Visitors paused near the entrance of Calvary Cemetery on Memorial Day for complimentary American flags to plant on the graves of their loved ones — those who died in service to the country and veterans who have since passed away.
Others filled buckets and watering cans at a spigot near the entrance with cleaning supplies to scrub headstones clean on Memorial Day, which fell on May 31 this year.
The cemetery, located at 1600 Newburg Road, was lively on the cool May morning, with so many visitors that cars were lined up to enter and exit in the 11 o’clock hour.
A hillside grave of Sgt. Harry A. Krebs, who died on Sept. 25, 1943, during World War II, was flanked by a trio of American flags.
The 27-year-old’s headstone says he was an aerial gunner in the United States Army Air Forces “who gave his life in the performance of his duty.”
His flags were among the many that decorated the stone and grass landscape in red, white and blue, their colors rippling in the morning breeze.
A few miles away, another stone was recently made more visible in honor of young men who also died serving in World War II. They were sons of St. Therese Church on Schiller Avenue.
A stone marker that was placed nearly 75 years ago, on Dec. 8, 1946, was recently uncovered and rededicated after vegetation had overgrown the area around it. The GermanParistown Neighborhood Association, with the help of Luv It Landscaping, led the effort to renew the garden, showcasing the stone marker and an aged dogwood tree.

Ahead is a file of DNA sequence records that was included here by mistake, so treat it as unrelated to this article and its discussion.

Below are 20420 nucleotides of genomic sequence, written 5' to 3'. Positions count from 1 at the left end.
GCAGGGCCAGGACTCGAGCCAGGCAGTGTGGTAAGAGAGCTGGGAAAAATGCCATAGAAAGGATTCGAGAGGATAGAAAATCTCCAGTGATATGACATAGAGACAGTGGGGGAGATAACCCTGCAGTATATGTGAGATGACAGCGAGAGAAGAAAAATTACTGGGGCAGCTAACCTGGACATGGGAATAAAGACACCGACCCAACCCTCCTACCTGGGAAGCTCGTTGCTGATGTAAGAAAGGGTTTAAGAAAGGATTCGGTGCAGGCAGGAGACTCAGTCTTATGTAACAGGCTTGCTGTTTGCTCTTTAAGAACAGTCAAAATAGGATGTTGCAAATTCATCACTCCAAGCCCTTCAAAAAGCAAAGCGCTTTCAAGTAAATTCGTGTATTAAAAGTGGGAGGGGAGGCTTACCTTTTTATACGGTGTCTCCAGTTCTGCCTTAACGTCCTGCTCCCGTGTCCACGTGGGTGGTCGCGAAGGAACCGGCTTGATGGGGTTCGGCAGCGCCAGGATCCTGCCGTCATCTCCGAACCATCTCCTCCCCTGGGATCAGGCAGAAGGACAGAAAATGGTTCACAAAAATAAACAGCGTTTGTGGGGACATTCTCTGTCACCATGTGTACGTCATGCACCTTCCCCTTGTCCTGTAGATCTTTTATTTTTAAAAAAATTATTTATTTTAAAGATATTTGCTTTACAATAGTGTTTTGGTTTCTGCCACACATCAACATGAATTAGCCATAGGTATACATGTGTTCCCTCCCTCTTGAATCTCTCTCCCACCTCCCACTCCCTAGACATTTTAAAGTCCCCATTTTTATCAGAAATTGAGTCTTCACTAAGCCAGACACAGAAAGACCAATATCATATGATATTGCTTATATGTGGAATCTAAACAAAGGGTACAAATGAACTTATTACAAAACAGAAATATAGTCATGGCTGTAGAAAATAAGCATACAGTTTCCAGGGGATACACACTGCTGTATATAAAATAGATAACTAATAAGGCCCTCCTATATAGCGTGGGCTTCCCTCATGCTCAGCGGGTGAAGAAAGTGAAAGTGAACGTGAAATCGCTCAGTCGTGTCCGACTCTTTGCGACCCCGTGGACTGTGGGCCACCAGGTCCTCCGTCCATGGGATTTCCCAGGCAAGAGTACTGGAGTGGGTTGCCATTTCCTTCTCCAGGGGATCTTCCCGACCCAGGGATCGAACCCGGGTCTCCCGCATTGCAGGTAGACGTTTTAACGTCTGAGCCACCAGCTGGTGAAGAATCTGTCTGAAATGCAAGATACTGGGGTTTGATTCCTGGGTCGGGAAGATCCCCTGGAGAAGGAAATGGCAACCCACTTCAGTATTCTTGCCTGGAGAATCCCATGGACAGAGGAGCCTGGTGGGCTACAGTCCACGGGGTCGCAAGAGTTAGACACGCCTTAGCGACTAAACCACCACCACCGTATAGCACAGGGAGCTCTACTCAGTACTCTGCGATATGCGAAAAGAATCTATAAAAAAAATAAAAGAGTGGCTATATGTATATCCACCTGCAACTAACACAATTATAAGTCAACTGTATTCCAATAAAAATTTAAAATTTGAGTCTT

The marker explains, “This dogwood tree commemorates our sons who gave their lives in World War II. Mollie Pitcher Chapter. American War Mothers. Dedicated Dec. 8, 1946.”
The memorial was rededicated during a ceremony on May 8.
Father Philip Erickson, pastor of St. Therese, said during the rededication ceremony that, in legend, the dogwood was once as sturdy as the oak and was used to make the cross, destined thereafter to grow small and narrow with crooked branches with cross-shaped flowers and a crown at their center. They would no longer be “instruments of death,” he said, but instead, the trees would be blessed as symbols of eternal life.
“Thus, it isn’t hard to see the much larger message these mothers entrusted to future generations,” he said. “It holds before us no glorification of war — but the stone-cold realization that sometimes self-sacrifice is a necessity, a last resort. It invites us not to remember war as if it were some fact in a history book, but to recall their sons who were there and died for us and our freedom. They planted, not simply a tree, but a symbol of hope and peace and eternal life.”
He added, “What those mothers entrusted to us in inviting us to remember and to tend was a vision of life and peace, recalling both the price of it and entrusting its care and growth to us.”
He concluded by quoting Pope Paul VI, who said, “If you want peace, work for justice.”